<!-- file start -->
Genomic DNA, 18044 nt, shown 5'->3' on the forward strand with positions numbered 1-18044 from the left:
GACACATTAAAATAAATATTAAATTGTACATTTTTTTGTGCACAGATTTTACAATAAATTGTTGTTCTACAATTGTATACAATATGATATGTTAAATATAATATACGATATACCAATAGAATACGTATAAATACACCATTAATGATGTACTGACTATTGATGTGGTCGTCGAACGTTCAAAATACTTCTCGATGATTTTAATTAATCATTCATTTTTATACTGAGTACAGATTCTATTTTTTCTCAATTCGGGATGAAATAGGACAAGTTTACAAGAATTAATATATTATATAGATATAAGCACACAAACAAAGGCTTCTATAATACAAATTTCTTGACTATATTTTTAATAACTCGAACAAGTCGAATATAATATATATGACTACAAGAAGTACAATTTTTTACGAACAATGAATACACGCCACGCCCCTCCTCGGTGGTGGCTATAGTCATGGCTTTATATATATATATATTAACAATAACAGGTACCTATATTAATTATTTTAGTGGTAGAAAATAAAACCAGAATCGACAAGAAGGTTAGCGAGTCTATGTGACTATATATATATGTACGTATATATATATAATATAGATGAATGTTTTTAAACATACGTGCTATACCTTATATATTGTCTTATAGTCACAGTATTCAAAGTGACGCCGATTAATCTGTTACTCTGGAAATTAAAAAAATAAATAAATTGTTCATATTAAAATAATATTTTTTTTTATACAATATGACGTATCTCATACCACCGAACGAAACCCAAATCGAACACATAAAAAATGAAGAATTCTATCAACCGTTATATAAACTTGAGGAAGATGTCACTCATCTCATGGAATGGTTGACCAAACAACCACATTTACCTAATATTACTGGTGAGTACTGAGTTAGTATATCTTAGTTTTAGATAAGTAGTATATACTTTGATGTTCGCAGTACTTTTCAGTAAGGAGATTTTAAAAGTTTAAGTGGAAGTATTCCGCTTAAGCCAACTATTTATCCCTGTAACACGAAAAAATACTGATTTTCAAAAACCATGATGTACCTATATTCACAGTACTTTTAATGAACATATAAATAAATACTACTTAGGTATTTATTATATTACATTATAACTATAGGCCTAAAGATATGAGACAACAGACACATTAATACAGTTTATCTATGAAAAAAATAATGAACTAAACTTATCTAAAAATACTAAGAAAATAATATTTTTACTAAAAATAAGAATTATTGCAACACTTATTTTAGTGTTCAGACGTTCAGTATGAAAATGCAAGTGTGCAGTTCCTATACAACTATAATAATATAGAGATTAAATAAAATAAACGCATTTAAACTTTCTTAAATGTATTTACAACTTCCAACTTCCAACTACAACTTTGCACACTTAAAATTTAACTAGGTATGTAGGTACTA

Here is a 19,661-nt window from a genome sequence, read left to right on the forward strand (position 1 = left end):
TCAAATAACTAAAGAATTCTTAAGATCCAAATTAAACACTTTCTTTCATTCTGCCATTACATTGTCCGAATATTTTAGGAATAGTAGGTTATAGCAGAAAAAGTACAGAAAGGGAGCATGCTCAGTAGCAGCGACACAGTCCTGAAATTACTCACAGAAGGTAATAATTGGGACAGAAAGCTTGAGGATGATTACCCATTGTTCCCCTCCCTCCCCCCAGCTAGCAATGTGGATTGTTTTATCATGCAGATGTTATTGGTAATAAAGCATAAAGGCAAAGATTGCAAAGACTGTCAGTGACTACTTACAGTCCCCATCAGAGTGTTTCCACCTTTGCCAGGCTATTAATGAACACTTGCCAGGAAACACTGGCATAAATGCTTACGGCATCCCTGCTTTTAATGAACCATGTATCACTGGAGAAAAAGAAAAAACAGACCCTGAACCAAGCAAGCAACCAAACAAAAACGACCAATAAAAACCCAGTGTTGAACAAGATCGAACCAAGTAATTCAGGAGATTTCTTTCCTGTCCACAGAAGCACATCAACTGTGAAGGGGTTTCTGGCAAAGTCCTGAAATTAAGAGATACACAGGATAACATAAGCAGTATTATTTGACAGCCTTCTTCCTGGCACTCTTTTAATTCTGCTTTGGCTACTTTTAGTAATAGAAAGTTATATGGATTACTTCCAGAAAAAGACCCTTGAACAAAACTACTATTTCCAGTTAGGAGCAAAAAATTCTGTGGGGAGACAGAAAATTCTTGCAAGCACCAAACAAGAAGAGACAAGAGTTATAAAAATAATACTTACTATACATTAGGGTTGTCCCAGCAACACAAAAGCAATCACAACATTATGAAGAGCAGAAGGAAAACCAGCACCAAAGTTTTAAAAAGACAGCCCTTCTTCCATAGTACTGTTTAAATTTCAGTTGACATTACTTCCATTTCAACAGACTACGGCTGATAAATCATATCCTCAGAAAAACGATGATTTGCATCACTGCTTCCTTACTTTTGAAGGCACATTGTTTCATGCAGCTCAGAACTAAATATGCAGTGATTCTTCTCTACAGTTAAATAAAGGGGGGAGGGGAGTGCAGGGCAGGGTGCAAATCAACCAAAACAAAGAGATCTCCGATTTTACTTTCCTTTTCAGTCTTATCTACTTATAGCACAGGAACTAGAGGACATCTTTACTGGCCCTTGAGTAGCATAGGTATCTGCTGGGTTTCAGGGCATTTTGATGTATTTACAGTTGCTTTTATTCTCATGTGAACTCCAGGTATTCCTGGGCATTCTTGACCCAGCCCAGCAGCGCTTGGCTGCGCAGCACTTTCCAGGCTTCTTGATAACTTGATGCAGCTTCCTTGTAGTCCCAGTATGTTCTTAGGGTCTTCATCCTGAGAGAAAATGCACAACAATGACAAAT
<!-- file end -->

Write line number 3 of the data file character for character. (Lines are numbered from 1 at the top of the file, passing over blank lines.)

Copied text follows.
Here is a 19,661-nt window from a genome sequence, read left to right on the forward strand (position 1 = left end):